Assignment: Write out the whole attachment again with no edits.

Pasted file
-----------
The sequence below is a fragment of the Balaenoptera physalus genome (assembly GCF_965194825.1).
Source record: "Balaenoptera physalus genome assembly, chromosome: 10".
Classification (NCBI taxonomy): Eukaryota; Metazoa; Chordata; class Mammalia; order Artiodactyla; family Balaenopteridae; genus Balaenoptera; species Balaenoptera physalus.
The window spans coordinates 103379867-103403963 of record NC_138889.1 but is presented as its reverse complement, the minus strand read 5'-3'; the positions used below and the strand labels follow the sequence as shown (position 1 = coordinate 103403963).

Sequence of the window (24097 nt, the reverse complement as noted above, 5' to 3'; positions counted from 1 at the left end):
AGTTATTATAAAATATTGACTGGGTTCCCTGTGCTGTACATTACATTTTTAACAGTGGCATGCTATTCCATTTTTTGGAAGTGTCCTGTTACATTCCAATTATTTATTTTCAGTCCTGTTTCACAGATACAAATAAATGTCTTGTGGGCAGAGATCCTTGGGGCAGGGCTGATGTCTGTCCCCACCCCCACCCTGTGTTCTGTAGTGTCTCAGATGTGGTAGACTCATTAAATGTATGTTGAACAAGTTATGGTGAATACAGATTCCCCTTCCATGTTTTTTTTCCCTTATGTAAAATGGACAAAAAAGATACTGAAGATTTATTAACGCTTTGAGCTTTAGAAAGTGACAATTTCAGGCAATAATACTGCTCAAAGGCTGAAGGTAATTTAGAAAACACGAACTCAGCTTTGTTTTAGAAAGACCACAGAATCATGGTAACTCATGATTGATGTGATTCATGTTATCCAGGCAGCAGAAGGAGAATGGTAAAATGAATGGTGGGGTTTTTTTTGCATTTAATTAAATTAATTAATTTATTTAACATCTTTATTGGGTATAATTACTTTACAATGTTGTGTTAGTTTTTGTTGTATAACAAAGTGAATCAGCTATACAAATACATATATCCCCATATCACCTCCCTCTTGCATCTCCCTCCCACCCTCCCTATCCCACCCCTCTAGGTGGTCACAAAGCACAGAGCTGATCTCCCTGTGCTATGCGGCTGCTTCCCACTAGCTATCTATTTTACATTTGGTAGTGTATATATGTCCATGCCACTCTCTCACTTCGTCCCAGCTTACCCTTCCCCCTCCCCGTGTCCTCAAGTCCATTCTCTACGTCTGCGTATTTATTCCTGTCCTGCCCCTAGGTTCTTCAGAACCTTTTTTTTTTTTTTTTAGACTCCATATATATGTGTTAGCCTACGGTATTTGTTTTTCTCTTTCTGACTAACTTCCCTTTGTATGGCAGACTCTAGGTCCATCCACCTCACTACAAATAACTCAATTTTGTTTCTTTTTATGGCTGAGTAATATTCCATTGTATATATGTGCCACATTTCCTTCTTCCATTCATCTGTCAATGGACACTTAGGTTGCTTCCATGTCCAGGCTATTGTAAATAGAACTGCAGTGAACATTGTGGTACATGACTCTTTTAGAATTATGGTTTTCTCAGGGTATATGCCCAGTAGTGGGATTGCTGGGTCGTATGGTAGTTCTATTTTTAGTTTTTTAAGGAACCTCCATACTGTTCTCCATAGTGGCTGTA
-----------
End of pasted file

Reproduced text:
The sequence below is a fragment of the Balaenoptera physalus genome (assembly GCF_965194825.1).
Source record: "Balaenoptera physalus genome assembly, chromosome: 10".
Classification (NCBI taxonomy): Eukaryota; Metazoa; Chordata; class Mammalia; order Artiodactyla; family Balaenopteridae; genus Balaenoptera; species Balaenoptera physalus.
The window spans coordinates 103379867-103403963 of record NC_138889.1 but is presented as its reverse complement, the minus strand read 5'-3'; the positions used below and the strand labels follow the sequence as shown (position 1 = coordinate 103403963).

Sequence of the window (24097 nt, the reverse complement as noted above, 5' to 3'; positions counted from 1 at the left end):
AGTTATTATAAAATATTGACTGGGTTCCCTGTGCTGTACATTACATTTTTAACAGTGGCATGCTATTCCATTTTTTGGAAGTGTCCTGTTACATTCCAATTATTTATTTTCAGTCCTGTTTCACAGATACAAATAAATGTCTTGTGGGCAGAGATCCTTGGGGCAGGGCTGATGTCTGTCCCCACCCCCACCCTGTGTTCTGTAGTGTCTCAGATGTGGTAGACTCATTAAATGTATGTTGAACAAGTTATGGTGAATACAGATTCCCCTTCCATGTTTTTTTTCCCTTATGTAAAATGGACAAAAAAGATACTGAAGATTTATTAACGCTTTGAGCTTTAGAAAGTGACAATTTCAGGCAATAATACTGCTCAAAGGCTGAAGGTAATTTAGAAAACACGAACTCAGCTTTGTTTTAGAAAGACCACAGAATCATGGTAACTCATGATTGATGTGATTCATGTTATCCAGGCAGCAGAAGGAGAATGGTAAAATGAATGGTGGGGTTTTTTTTGCATTTAATTAAATTAATTAATTTATTTAACATCTTTATTGGGTATAATTACTTTACAATGTTGTGTTAGTTTTTGTTGTATAACAAAGTGAATCAGCTATACAAATACATATATCCCCATATCACCTCCCTCTTGCATCTCCCTCCCACCCTCCCTATCCCACCCCTCTAGGTGGTCACAAAGCACAGAGCTGATCTCCCTGTGCTATGCGGCTGCTTCCCACTAGCTATCTATTTTACATTTGGTAGTGTATATATGTCCATGCCACTCTCTCACTTCGTCCCAGCTTACCCTTCCCCCTCCCCGTGTCCTCAAGTCCATTCTCTACGTCTGCGTATTTATTCCTGTCCTGCCCCTAGGTTCTTCAGAACCTTTTTTTTTTTTTTTTAGACTCCATATATATGTGTTAGCCTACGGTATTTGTTTTTCTCTTTCTGACTAACTTCCCTTTGTATGGCAGACTCTAGGTCCATCCACCTCACTACAAATAACTCAATTTTGTTTCTTTTTATGGCTGAGTAATATTCCATTGTATATATGTGCCACATTTCCTTCTTCCATTCATCTGTCAATGGACACTTAGGTTGCTTCCATGTCCAGGCTATTGTAAATAGAACTGCAGTGAACATTGTGGTACATGACTCTTTTAGAATTATGGTTTTCTCAGGGTATATGCCCAGTAGTGGGATTGCTGGGTCGTATGGTAGTTCTATTTTTAGTTTTTTAAGGAACCTCCATACTGTTCTCCATAGTGGCTGTA